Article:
The Pros and Cons of Renting (or Buying) a Garden Apartment

updated Nov 16, 2022
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(Image credit: Lauren Kolyn)

If you’re looking to save some money by renting or buying a garden apartment, it’s not a bad idea. Found throughout Brooklyn and other areas where brownstones are common, garden apartments are a special breed—and they’re more than just an apartment with an attached garden. There are many advantages to garden apartments, but of course, there are also drawbacks.

In the interest of helping you make an informed decision, a real estate professional has weighed in to lay out all the pros and cons of garden apartments.

Garden apartments vs. basement apartments

But first, what’s the difference between a garden apartment and a basement apartment? A lot of people—understandably—mix these two up, as they’re both partially below street level.

According to StreetEasy, there are a couple of features that make up a true basement apartment: Half of the height of the apartment must be above street level, there must be a window in each room, ceilings must be at least seven feet high, and walls must be proofed against dampness and water.

On the other hand, garden-level apartments have less restrictive criteria: They’re often located on the ground floor of a single-family townhouse or brownstone, somewhere between parlor level and basement level. Garden apartments typically have access to a backyard patio or garden—hence their name—which makes them great for families with children or pets and folks with green thumbs.

Garden apartments tend to be at ground level or just partially below grade, and are often one-bedroom units, according to StreetEasy. They are also often set back from the street and thus offer residents a small front patio. In the photo below, you can see that the garden apartment is accessible via a small wrought-iron gate, which opens to a few steps toward the sunken door.

Credit: Brian Goodman/Shutterstock

The pros of garden apartments

So, what are the good parts of having a garden-level apartment?

1. They’re great for night owls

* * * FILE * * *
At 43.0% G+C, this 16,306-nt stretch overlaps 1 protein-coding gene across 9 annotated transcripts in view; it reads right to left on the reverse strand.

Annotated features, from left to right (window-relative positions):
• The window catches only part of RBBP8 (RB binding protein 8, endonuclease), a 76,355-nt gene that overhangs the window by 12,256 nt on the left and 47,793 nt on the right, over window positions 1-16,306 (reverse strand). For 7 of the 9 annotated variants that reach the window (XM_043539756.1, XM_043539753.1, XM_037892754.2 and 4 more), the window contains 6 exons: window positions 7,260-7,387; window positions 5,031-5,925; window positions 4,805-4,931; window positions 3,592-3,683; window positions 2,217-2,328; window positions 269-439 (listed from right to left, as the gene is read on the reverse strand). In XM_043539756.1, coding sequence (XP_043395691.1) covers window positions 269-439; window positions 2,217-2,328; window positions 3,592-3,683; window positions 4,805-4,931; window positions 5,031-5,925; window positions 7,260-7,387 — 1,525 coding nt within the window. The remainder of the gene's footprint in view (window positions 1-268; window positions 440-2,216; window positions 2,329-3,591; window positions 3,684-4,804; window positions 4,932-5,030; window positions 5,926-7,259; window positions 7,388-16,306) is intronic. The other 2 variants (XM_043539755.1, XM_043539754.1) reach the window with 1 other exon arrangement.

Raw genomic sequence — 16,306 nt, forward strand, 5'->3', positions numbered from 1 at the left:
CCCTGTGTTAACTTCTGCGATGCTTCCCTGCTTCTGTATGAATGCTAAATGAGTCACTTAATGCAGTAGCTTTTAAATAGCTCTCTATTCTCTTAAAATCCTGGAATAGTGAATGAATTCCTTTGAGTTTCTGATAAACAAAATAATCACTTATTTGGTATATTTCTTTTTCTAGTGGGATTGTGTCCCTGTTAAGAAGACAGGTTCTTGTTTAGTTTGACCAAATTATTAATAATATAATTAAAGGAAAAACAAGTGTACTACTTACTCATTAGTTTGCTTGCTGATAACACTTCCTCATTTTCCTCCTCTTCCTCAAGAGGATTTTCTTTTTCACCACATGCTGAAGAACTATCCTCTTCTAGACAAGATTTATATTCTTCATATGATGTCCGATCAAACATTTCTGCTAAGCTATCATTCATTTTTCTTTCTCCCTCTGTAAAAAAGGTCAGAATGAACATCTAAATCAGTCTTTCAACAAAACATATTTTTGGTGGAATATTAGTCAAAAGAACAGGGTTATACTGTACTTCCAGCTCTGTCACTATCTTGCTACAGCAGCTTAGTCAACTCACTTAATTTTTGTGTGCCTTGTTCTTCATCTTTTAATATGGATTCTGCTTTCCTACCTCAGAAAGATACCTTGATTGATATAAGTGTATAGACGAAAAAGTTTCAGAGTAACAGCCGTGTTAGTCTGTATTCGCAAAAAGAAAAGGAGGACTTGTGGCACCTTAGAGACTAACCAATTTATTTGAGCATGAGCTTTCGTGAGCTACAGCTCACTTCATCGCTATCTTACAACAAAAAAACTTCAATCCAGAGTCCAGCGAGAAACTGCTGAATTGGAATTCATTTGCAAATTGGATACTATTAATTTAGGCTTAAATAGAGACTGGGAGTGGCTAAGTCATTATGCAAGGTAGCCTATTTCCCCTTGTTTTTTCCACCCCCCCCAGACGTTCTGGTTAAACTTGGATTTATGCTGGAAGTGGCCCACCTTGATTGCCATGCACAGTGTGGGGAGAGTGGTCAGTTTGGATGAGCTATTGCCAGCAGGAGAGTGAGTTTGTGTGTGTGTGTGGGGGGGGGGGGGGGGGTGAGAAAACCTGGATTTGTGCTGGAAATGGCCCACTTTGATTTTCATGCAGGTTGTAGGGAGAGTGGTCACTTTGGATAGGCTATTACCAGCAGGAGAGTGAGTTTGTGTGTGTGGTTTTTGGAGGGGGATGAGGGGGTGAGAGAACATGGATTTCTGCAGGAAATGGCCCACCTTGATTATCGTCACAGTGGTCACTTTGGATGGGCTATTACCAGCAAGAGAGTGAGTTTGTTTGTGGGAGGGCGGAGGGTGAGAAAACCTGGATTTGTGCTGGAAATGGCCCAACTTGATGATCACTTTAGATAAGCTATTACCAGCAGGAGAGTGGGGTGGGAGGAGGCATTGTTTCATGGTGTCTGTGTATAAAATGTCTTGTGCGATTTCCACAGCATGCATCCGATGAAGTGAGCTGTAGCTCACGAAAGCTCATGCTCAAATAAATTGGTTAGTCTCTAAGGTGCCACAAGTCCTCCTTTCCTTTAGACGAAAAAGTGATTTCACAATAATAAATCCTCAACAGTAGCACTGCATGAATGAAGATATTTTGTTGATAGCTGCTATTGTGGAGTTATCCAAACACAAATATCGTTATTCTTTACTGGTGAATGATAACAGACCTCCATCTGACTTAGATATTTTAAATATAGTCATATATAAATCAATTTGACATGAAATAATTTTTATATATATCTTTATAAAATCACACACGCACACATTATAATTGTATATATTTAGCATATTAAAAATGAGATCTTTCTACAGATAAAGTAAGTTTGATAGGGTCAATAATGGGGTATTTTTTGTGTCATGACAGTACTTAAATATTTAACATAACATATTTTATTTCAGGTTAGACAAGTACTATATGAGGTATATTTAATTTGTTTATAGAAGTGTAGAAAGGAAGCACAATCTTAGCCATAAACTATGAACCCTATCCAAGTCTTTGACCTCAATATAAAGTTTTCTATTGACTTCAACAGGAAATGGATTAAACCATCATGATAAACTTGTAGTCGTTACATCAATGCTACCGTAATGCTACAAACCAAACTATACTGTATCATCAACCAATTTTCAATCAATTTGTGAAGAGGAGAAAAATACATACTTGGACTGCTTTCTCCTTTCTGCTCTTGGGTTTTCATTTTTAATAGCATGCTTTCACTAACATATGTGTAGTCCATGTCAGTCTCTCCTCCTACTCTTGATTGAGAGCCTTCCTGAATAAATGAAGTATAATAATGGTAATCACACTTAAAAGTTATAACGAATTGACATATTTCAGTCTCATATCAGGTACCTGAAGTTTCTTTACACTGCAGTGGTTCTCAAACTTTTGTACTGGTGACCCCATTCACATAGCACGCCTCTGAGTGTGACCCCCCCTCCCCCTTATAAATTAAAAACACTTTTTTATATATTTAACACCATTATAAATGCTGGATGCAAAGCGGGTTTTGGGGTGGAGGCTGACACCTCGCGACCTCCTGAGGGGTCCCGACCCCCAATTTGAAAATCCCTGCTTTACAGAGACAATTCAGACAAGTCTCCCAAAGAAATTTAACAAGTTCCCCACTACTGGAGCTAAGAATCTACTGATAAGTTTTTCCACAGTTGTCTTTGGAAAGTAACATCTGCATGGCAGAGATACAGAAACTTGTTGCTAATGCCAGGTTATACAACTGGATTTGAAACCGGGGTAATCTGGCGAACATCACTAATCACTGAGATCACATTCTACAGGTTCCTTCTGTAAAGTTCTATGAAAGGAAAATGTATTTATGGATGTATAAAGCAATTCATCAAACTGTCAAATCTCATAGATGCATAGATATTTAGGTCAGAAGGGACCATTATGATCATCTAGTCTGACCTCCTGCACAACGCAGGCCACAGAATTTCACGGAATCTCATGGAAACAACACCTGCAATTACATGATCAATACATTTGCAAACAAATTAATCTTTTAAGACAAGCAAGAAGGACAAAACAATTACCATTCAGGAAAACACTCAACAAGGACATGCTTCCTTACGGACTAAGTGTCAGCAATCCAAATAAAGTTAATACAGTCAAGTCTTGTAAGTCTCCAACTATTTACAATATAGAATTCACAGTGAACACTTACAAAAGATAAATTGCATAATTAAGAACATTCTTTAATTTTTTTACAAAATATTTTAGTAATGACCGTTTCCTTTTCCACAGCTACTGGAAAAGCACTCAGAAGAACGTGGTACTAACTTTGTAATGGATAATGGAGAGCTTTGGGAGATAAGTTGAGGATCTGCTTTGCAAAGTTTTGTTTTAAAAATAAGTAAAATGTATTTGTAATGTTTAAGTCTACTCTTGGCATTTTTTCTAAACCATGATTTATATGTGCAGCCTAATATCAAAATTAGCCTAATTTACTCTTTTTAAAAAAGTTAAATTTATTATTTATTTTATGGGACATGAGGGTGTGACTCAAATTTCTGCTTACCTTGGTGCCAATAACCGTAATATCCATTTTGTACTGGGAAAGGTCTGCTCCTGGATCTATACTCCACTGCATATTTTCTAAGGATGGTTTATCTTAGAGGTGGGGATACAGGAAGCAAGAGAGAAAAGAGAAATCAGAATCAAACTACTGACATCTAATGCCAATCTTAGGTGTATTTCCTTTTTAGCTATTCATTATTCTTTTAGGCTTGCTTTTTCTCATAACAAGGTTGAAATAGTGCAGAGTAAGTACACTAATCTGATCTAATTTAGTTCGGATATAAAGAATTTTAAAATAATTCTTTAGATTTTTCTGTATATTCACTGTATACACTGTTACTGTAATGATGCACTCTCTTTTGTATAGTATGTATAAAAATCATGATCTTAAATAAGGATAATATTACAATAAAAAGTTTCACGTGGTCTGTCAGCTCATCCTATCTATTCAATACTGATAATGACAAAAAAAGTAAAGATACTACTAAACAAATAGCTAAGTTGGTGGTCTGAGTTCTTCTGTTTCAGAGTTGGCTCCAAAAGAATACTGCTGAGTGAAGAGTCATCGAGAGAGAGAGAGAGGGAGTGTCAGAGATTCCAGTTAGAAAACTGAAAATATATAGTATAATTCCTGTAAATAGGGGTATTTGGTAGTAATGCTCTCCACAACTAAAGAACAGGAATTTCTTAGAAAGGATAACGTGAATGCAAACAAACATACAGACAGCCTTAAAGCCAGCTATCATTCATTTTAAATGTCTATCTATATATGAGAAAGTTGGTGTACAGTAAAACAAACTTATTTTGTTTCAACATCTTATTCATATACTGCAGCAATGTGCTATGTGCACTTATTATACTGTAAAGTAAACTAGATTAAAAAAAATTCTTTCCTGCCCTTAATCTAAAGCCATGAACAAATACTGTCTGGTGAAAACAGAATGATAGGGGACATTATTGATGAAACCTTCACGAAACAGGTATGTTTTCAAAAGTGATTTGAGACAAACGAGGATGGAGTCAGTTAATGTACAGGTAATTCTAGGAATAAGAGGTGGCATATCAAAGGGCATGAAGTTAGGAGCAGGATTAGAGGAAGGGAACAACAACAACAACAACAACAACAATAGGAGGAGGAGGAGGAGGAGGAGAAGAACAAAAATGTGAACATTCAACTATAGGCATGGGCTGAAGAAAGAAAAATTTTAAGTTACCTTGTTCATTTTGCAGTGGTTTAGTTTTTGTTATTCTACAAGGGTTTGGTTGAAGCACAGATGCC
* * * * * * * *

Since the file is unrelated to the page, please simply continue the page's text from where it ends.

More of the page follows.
Garden units are perfect for people who work night shifts. “Your unit will be dark and quiet during the day so you can sleep soundly,” says Alley Ballard, a real estate broker with @properties in Chicago, Illinois. Plus, because you can quietly come and go from your bottom-floor unit, you won’t be disturbing others in the building with your irregular hours.

2. They have easy accessibility

Because garden units are typically at or slightly below street level, you’ll never have to worry about walking up and down multiple flights of stairs—it’s usually just two or three steps. “Not only is this convenient for moving in and out, but it makes Costco shopping a lot easier,” Ballard says.

3. They’re advantageous for pet owners

Street-level accessibility is also ideal when your four-legged friend has to do its business. “If you have a dog that needs to go outside several times a day, it will save you a lot of flights up and down,” Ballard says.

(Image credit: Esteban Cortez)

4. You’ll save money

The big pull for garden apartments? The savings, which Ballard says can be up to 30 percent over the same unit above ground. Likewise, rent for a garden apartment is also less expensive than above-grade units.

5. They’re energy-efficient

Garden units regulate temperature well, saving you money on your electric bill. Because heat rises, you’ll stay cool on the bottom floor. “In the heat of the summer, while your neighbors are sweating or running the A/C, you will be sitting pretty in your garden unit,” Ballard says. In the winter, the lower ceilings and carpeting (frequently seen in these units) hold onto heat.

The cons of garden apartments

1. They lack natural light

If you live in a city where daylight is in short supply during the winter, you might want to steer clear of a garden unit. “They can be dark and dim without proper lighting,” Ballard says. “Keep in mind, your plants might not fare so well, either.”

2. You might feel some dampness

If you live in an area prone to humidity, your garden apartment will attract dampness and moisture. “When you have moisture in your home, you can also be prone to pests and critters,” Ballard says. “Be sure to take proper pest control precautions.”

(Image credit: Esteban Cortez)

3. The views are not great

In a garden apartment, the views out the window can leave a lot to be desired. “When people walk by, all you can see is their feet,” says Ballard. Since people will be able to see into your unit from the street, consider investing in a good set of blinds or window treatments to protect your privacy.

4. They sell for less and appreciate in value slower

If you’re considering buying a unit—with eventual plans to sell it—keep in mind that garden units typically sell for less and appreciate (or increase in value) slower than similarly sized above-the-ground apartments. “There are fewer buyers out looking for garden units, so supply and demand drive the prices,” Ballard says.